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PHOENIX — With efforts underway in over 40 state legislatures across the United States to suppress the vote of people of color, two Native American voter advocacy organizations, Four Directions and the Global Indigenous Council, launched on Thursday an educational campaign to support federal legislation that seeks to protect the Native vote.

“Native Americans have never had equality at the ballot box and the actions taken now are a perfect example of why,” said OJ Semans (Lakota), a co-founder of Four Directions, a nonpartisan organization that took a leading role in Native American voter registration and turnout effort.

The two groups announced on Thursday the placement of their first two billboards in the Phoenix area at I-10 between Guadalupe and Elliot, and Route 202 near the Route 101 loop. The billboards carry a powerful message — “You took away our land. You took away our children. Now you’re taking our vote?” — overlaid on an image of the children’s graveyard at the Carlisle Indian Industrial School in Pennsylvania.

The U.S. government forced Native American children into boarding schools, leaving their families at young ages, and erasing their indigenous cultures, languages, tribal names, religious and spiritual beliefs. Hundreds of children died at Carlisle, never to return to their families.

“First, they took away our land, our water and our food. Then they took away our children, and now they want to take away our vote,” Tom Rodgers (Blackfeet Nation), president of the Global Indigenous Council said in a press release. The Global Indigenous Council backed the work of Four Directions in Arizona and led separate successful Native American voter drives last year in Georgia and Montana.

“We have worked too hard and for too long to register and turn out Native American voters to allow states to impose racist laws created to suppress our votes,” Rodgers continued.

The groups chose Arizona to kick off their campaign where some of the most destructive voter suppression bills have been proposed in the Arizona State Legislature.

Included in the Arizona legislation is a provision to disallow the use of tribal cards as a form of identification.

The groups feel the Arizona bill targets Native voters because of the strong showing during the 2020 presidential election. In Arizona precincts on the Navajo and Hopi reservations, 60,000 ballots were cast versus less than 45,000 votes in the 2016 presidential election.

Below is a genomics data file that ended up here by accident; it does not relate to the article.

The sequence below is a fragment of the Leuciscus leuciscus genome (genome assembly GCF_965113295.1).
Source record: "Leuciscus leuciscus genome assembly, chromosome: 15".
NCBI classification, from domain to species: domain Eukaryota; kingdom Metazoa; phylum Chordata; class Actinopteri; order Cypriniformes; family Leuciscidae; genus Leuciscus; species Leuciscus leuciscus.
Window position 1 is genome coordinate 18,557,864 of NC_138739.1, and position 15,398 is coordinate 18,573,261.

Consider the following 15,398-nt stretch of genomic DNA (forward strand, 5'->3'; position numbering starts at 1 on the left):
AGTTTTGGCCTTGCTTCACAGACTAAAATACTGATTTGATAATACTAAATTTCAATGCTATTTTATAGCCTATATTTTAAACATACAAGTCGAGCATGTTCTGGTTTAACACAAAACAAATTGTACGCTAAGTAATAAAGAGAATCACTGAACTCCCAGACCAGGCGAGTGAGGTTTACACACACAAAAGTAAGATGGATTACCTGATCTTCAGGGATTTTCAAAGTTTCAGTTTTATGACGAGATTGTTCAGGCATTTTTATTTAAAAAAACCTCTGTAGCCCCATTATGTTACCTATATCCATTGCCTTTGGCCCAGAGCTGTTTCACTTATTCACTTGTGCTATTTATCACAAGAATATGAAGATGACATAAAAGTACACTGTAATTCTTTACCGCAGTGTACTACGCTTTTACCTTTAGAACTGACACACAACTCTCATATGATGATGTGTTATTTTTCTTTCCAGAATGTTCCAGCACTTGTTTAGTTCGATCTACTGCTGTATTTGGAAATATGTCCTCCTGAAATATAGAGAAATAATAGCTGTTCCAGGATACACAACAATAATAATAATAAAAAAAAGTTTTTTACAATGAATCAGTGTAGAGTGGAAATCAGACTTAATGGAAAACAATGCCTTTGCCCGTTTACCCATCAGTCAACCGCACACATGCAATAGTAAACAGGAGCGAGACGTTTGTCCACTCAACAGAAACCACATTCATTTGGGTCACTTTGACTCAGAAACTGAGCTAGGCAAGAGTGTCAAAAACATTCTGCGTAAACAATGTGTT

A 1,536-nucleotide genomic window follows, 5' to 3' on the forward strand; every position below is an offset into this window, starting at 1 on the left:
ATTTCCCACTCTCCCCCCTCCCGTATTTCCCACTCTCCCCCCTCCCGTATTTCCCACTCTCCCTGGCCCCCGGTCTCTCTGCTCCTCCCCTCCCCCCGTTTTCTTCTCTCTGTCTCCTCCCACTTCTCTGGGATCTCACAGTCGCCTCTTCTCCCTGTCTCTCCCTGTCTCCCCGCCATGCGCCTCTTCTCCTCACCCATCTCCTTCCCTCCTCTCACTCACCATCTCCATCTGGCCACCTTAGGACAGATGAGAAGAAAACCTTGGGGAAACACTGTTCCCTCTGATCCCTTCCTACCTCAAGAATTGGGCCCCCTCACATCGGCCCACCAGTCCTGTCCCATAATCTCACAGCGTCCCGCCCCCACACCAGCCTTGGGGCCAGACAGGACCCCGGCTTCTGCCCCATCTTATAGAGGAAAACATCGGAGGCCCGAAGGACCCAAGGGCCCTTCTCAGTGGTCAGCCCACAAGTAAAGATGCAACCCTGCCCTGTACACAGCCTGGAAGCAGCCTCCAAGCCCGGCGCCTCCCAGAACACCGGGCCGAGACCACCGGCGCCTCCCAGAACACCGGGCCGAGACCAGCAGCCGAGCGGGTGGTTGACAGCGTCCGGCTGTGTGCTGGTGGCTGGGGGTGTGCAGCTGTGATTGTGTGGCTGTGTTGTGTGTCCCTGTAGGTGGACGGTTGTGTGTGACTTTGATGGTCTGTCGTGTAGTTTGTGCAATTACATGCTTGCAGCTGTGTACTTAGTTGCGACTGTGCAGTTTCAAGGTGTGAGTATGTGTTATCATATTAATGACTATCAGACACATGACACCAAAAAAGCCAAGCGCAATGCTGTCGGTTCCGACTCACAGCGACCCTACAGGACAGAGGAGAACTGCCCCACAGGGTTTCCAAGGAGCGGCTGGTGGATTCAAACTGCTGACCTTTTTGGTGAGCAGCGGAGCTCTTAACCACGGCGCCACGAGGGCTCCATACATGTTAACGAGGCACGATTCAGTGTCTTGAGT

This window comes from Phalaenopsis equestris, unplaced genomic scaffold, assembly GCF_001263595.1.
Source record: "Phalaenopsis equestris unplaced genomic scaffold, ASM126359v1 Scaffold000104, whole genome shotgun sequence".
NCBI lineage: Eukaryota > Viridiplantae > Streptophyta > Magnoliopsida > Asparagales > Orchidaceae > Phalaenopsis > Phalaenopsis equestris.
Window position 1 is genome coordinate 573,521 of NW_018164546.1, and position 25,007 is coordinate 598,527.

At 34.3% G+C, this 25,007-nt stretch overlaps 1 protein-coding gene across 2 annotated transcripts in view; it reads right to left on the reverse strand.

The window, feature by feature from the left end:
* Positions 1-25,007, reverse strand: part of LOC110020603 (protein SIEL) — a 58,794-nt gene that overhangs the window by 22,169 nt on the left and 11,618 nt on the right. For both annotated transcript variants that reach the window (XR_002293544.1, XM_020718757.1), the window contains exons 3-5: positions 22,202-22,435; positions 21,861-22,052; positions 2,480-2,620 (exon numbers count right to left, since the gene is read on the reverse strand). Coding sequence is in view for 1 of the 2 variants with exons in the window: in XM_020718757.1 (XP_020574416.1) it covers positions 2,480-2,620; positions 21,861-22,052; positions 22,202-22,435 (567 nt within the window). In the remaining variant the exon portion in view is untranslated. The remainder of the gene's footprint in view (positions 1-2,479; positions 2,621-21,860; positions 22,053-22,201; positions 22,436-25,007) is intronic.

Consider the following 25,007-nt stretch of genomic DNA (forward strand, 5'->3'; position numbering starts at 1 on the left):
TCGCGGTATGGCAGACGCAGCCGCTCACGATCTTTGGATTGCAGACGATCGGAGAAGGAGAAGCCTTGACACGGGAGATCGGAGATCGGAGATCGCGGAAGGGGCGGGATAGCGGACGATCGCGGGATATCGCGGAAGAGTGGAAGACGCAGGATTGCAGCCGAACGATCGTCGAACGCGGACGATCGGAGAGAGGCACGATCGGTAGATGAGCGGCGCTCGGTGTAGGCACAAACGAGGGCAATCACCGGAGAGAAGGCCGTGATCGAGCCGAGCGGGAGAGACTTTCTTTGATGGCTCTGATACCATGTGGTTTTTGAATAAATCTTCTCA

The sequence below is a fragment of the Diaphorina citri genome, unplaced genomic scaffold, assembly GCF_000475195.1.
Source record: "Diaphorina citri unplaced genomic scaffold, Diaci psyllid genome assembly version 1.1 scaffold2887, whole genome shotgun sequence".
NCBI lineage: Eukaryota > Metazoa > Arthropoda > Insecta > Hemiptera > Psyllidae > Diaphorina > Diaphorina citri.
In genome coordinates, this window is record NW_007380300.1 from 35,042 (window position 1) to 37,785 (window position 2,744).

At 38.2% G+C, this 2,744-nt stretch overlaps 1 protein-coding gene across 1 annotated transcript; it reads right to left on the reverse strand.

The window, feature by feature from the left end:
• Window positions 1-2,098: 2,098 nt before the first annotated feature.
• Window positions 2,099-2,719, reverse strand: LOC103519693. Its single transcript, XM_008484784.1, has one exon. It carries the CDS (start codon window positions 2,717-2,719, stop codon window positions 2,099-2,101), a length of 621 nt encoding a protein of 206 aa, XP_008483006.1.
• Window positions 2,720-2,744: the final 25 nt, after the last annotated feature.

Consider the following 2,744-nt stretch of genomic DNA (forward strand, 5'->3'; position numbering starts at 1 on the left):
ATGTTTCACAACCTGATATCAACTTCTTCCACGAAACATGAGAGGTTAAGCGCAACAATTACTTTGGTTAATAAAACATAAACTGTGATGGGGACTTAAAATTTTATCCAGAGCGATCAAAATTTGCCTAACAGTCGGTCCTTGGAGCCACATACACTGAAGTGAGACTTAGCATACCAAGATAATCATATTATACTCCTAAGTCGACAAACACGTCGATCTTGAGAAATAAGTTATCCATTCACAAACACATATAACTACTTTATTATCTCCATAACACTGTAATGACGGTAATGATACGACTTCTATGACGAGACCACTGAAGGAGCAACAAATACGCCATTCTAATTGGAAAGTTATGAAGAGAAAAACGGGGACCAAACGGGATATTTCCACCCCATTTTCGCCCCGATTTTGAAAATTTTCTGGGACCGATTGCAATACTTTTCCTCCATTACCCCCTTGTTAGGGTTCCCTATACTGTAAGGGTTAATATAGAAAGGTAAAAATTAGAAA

President Biden won Arizona with a 10,457 margin. 

The Native vote arguably flipped Arizona for Biden. The numbers show the strength of the Native vote in Arizona was substantial. Election results in the three counties in northeast Arizona that overlap with the Navajo Nation and Hopi Tribe, showed that tribal citizens in precincts voted for Joe Biden over Donald Trump. 

Down at the southern border in Arizona, the Tohono O’odham Nation out for Biden where voters cast 98 percent of their votes for the Biden-Harris ticket.

In coming weeks, the Native American voter advocacy campaign will include a comprehensive multi-media outreach and education effort targeting Indigenous Americans and the ever-increasing ranks of non-Natives allied with Indigenous Americans. Direct outreach to tribes, nations, villages and Native American leadership and membership organizations is already underway and will be supported by traditional media outreach, advertising, and social media.

“The message in our Native-to-Native outreach is simple: everything you care about, the land, the water, our brothers the wolf and grizzly bear, our languages, culture and self-empowerment is at stake,” Rodgers said. “There are dark forces at work here that want to take it all away and can do so wholesale by preventing Native Americans from having their say at the ballot box.” 

The campaign to protect and preserve Native American enfranchisement coincides with other efforts by organizations that support the voting rights of Blacks, Hispanics, and young voters, all of which are groups targeted in voter suppression bills. 

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